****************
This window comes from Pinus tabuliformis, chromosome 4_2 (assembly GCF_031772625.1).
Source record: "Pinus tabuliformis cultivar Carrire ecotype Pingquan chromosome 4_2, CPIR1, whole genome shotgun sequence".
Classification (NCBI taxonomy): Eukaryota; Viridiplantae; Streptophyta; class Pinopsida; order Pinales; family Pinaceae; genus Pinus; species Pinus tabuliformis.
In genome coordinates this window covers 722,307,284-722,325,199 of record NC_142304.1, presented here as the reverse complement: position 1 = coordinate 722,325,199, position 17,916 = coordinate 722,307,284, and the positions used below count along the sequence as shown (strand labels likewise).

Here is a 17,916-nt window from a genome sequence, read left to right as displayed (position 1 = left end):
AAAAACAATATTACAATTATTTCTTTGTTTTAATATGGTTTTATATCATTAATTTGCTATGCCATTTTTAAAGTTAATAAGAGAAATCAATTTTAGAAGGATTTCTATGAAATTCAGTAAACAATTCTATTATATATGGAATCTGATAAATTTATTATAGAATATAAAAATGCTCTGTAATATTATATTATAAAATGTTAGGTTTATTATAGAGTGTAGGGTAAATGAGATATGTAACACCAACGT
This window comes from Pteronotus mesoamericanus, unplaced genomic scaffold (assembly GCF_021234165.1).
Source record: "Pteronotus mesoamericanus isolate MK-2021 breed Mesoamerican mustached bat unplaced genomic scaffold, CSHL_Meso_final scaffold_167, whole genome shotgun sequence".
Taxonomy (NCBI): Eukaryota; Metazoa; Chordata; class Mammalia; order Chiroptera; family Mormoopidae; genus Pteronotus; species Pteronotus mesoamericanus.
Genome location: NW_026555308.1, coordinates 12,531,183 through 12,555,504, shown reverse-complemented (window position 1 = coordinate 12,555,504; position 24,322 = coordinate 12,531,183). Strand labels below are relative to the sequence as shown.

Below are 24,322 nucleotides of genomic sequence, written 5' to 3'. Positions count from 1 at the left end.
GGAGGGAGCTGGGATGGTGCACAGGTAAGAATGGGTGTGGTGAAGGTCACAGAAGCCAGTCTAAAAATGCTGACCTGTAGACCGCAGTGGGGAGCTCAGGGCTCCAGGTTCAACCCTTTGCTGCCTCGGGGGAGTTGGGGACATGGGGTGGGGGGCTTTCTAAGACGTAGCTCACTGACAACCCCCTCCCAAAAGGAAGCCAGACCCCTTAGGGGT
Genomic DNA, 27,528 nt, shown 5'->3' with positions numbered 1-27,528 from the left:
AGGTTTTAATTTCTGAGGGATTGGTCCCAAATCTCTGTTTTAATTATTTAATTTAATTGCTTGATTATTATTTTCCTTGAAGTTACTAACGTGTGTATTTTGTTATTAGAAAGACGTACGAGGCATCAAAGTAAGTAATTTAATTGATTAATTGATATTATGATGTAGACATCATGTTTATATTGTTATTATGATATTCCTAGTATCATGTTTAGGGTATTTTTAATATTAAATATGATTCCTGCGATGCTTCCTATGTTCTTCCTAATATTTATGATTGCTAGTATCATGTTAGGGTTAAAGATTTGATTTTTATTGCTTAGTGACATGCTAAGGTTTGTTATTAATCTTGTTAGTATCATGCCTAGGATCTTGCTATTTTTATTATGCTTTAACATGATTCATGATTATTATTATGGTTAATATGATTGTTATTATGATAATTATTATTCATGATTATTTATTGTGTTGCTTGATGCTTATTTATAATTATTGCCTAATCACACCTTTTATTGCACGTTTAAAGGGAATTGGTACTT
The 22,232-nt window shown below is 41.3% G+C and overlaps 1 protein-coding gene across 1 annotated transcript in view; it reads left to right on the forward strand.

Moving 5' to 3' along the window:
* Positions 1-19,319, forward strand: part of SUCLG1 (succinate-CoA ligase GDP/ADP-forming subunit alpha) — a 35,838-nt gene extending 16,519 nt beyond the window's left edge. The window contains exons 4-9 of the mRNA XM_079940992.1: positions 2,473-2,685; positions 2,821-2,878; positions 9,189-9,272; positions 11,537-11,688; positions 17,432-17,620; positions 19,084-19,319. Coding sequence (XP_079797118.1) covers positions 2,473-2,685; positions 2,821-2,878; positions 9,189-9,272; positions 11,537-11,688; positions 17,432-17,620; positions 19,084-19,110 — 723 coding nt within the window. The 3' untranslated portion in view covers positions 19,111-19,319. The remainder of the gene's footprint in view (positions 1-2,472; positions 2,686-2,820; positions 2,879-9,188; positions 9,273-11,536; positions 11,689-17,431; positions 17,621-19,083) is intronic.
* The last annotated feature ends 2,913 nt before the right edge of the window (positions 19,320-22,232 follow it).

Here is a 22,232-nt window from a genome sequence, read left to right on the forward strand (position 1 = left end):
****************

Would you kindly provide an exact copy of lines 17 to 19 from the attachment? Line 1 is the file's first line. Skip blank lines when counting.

* Positions 1-19,319, forward strand: part of SUCLG1 (succinate-CoA ligase GDP/ADP-forming subunit alpha) — a 35,838-nt gene extending 16,519 nt beyond the window's left edge. The window contains exons 4-9 of the mRNA XM_079940992.1: positions 2,473-2,685; positions 2,821-2,878; positions 9,189-9,272; positions 11,537-11,688; positions 17,432-17,620; positions 19,084-19,319. Coding sequence (XP_079797118.1) covers positions 2,473-2,685; positions 2,821-2,878; positions 9,189-9,272; positions 11,537-11,688; positions 17,432-17,620; positions 19,084-19,110 — 723 coding nt within the window. The 3' untranslated portion in view covers positions 19,111-19,319. The remainder of the gene's footprint in view (positions 1-2,472; positions 2,686-2,820; positions 2,879-9,188; positions 9,273-11,536; positions 11,689-17,431; positions 17,621-19,083) is intronic.
* The last annotated feature ends 2,913 nt before the right edge of the window (positions 19,320-22,232 follow it).

Here is a 22,232-nt window from a genome sequence, read left to right on the forward strand (position 1 = left end):